Neil Black stands by team and tactics for GB men’s 4x100m final

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Neil Black has defended British Athletics in the wake of the fallout from the relay row that threatened to leave a sour taste despite a successful championships that ended with the team fourth in the medal table.

After three of the four sprinters in the men’s 4x100m team hit out at their coaches on Saturday night for switching the team around at the last minute and hinted at wider cultural problems, the performance director said the issue had been put to bed following two team meetings.

Black, who replaced Charles van Commenee after the London Olympics, said: “We chose a team and a tactic that was most likely to win a medal. We were actually looking for second, not for bronze. We were a whisker away from it. These are the risks that you have to take. We’re completely comfortable with it, we had conversations internally, we dealt with it internally.”

He denied accusations from Richard Kilty and James Ellington, who appeared to blame the decision to draft in CJ Ujah for the anchor leg for the confusion that led to disqualification, that coaches had refused to listen to the athletes. “It’s important not to dwell on the reactions in the heat of the moment. These are young guys, high on emotion of severe disappointment because they wanted to win a medal,” he said. “We’re looking forward. These guys will be just as determined to win medals in the future.”

Darren Campbell, who won gold in the 4x100m relay at the Athens Games in 2004, raised the temperature on the debate by saying that some of the team should lose their funding. “I think there comes a point where people are being supported to go out there and perform and just like the middle-distance runners and all the other athletes – if they’re not performing and they’re not delivering, then maybe it’s time to take away some of the funding,” he said.

Adam Gemili, who will expect to be in the 4x100m team at next year’s Rio Olympics if fit, said the outburst should be put down to the bitter disappointment of defeat. “People are very emotional after they compete and sometimes emotions come across how they shouldn’t do. But I’m proud of those guys. We need to continue that into next year,” said the sprinter. “There are a lot of emotions flying about. Sometimes when you’ve just had an unfortunate incident happen, sometimes you say things that you don’t mean.”

Both Black and Gemili said Ujah was strong enough to deal with the disappointment of apparently being singled out by his team-mates, Kilty bemoaning his selection ahead of Harry Aikines-Aryeetey: “If Harry had been there, we would have got the job done,” Kilty said.

After both 4x400m teams won bronze, and the 4x100m women set a national record in finishing fourth, Black said all the relay squads would be aiming for medals in Rio in a year’s time. “It’s absolutely brilliant to finish with that. We expect to win medals in the relays and that’s what happened in the last two and that’s our standard. With a British record in the women’s sprint replay, three out of four we did what we expected to do, in future we will aim for four out of four.”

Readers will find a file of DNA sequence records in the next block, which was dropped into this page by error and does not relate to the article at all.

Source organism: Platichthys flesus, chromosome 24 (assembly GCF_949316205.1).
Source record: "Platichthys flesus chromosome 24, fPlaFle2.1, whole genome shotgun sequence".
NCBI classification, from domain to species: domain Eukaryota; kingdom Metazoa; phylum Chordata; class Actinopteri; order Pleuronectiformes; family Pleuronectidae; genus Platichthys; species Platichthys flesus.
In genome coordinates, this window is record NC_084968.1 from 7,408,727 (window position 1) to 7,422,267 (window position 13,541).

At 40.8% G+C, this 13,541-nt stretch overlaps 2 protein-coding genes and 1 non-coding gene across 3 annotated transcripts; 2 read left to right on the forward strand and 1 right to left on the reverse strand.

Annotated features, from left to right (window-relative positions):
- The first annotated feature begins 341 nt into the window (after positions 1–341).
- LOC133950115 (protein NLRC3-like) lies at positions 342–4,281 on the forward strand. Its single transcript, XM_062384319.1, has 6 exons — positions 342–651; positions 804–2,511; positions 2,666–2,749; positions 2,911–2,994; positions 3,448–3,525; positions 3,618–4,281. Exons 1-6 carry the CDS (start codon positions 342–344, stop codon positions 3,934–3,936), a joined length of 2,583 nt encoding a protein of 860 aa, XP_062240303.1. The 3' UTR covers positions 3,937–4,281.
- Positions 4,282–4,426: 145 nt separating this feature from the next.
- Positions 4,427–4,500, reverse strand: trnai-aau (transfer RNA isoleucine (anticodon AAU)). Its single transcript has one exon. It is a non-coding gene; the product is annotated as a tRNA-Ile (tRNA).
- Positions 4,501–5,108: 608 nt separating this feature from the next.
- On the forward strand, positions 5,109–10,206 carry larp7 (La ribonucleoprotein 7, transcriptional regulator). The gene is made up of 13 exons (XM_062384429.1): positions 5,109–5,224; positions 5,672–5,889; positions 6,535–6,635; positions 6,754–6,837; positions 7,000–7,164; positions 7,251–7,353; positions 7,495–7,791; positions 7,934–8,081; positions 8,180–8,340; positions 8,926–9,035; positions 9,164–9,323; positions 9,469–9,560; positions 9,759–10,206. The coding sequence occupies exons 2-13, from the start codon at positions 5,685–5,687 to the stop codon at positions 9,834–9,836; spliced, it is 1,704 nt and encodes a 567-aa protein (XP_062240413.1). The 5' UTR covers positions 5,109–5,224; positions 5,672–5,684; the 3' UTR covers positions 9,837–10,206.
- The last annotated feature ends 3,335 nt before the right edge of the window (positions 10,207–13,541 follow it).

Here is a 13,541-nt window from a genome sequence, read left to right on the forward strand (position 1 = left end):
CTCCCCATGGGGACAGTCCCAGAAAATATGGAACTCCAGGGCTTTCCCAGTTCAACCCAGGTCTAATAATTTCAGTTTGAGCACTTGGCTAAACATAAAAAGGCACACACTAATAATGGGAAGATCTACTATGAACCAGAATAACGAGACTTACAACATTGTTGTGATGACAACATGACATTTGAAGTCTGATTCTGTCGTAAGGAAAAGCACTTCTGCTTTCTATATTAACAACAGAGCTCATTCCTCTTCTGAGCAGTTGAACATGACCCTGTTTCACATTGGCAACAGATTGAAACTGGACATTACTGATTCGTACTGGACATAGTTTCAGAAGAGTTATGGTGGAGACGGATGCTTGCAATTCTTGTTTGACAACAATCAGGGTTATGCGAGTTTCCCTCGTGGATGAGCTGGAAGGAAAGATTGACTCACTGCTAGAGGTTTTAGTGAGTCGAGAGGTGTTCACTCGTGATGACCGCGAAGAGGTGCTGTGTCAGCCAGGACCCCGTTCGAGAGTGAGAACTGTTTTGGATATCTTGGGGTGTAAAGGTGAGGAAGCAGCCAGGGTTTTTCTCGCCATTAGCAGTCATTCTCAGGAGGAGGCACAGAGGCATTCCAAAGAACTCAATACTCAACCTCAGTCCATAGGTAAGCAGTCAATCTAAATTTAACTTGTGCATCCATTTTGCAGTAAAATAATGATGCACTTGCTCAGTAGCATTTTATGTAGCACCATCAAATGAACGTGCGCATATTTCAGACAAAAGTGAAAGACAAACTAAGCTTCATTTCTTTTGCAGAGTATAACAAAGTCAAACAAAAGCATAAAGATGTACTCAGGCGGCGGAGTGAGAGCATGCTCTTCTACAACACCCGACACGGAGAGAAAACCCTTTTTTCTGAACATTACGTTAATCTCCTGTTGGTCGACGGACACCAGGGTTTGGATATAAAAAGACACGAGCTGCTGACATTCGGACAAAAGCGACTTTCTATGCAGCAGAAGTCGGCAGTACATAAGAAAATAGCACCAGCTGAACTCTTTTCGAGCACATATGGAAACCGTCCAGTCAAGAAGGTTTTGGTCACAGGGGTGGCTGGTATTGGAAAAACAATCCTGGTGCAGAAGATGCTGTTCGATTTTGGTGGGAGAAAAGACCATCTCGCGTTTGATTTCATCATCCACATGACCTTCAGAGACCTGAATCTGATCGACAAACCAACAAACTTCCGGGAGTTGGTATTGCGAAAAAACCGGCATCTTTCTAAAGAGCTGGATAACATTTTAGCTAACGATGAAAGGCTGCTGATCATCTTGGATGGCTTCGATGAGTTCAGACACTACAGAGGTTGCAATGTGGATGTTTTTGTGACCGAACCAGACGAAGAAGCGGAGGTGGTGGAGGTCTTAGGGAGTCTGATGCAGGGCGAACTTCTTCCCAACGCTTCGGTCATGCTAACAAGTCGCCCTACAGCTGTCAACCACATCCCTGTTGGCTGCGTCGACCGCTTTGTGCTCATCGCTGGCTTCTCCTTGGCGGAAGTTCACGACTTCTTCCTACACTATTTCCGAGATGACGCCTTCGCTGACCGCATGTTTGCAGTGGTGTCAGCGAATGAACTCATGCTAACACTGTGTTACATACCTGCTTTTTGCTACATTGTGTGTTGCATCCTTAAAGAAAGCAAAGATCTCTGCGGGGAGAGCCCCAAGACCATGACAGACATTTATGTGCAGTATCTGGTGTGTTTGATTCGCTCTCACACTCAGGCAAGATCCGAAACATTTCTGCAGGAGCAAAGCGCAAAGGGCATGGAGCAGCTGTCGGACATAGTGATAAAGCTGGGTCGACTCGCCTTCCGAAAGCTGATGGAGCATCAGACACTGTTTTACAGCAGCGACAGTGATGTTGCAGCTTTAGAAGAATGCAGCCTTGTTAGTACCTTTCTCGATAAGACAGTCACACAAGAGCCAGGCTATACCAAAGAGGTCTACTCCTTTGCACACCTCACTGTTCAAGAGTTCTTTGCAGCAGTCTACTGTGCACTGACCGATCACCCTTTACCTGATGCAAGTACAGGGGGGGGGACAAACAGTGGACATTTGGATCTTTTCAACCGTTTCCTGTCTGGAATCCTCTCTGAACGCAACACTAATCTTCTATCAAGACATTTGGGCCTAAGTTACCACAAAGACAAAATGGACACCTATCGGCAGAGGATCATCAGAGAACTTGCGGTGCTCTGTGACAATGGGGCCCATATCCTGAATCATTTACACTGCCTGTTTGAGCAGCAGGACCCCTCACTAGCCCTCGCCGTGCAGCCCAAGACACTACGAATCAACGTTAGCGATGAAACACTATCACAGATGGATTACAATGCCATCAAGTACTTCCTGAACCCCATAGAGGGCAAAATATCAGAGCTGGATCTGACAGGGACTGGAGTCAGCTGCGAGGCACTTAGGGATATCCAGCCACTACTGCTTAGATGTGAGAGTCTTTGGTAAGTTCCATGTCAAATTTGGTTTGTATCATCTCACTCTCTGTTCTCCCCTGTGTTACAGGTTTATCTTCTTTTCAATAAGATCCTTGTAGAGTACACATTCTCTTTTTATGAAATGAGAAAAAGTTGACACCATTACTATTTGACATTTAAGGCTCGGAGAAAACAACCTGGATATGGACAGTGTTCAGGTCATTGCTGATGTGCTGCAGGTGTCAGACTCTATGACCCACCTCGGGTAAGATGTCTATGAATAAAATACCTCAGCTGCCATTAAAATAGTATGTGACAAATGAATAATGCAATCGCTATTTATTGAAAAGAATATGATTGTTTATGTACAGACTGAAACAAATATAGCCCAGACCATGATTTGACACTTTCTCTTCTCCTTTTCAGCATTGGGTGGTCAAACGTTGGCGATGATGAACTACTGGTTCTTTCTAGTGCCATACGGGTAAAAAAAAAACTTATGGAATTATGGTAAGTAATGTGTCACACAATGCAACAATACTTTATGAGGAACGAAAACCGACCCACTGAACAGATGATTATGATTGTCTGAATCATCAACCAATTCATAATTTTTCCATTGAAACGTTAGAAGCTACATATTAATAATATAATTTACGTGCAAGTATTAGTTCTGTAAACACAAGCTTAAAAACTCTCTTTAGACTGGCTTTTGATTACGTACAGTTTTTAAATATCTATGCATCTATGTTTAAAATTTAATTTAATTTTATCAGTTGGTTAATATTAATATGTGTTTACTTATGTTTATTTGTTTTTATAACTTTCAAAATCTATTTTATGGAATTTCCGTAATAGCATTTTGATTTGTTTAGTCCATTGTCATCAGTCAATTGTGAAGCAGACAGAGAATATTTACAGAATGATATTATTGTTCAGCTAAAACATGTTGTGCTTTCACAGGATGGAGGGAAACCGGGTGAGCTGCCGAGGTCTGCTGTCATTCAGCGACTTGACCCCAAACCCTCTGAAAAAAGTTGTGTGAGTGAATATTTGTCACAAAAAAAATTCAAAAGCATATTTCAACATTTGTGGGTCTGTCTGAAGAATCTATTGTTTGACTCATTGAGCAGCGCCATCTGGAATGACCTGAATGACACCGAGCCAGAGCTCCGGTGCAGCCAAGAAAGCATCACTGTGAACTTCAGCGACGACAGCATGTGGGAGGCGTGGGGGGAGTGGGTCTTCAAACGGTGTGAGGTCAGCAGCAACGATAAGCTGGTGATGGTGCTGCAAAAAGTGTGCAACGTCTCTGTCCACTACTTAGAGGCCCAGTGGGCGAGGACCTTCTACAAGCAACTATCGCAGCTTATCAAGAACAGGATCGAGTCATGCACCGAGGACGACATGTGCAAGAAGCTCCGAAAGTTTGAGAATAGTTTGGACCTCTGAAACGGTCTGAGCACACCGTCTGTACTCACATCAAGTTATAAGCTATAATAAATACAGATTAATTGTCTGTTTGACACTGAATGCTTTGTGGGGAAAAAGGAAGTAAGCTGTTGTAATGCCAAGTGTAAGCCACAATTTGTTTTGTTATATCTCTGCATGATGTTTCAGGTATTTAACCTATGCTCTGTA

Black refused to set a medal target before the Olympics, declaring he did not want to be “shat on” if they failed, but it is understood that UK Sport set a guide of six to eight medals for these world championships on the road to Rio2016. Third place in both 4x400m relays on the final night of competition put the British team in the middle of that range with four golds, one silver and two bronze medals.

“We’ve done as well as could be expected. We could have done even better – that’s our aim, to convert every medal chance into an actual result,” said Black. “We’re not far away from that but we’ve got to keep persisting with a view to doing that.”

Although all the British golds came from athletes who won exactly the same medals in London – Jessica Ennis-Hill, Greg Rutherford and a double for Mo Farah – Black said there were plenty of signs of progress and paid particular tribute to Shara Proctor for her long jump silver.

“Of course we massively celebrate what we’ve got. But we’ve got Sophie Hitchon [who finished fourth in the hammer], who was in London, Shara finally medalling in the way she deserves after five major championships. There are loads of other people who you have seen and felt have the potential to be successful at that level.”

The British team’s medal-table finish represented the best world championships performance since Stuttgart in 1993, when the team won 10 medals, including three golds in the era of Colin Jackson, Sally Gunnell and Linford Christie.

Powered by Guardian.co.ukThis article was written by Owen Gibson in Beijing, for The Guardian on Sunday 30th August 2015 22.09 Europe/London

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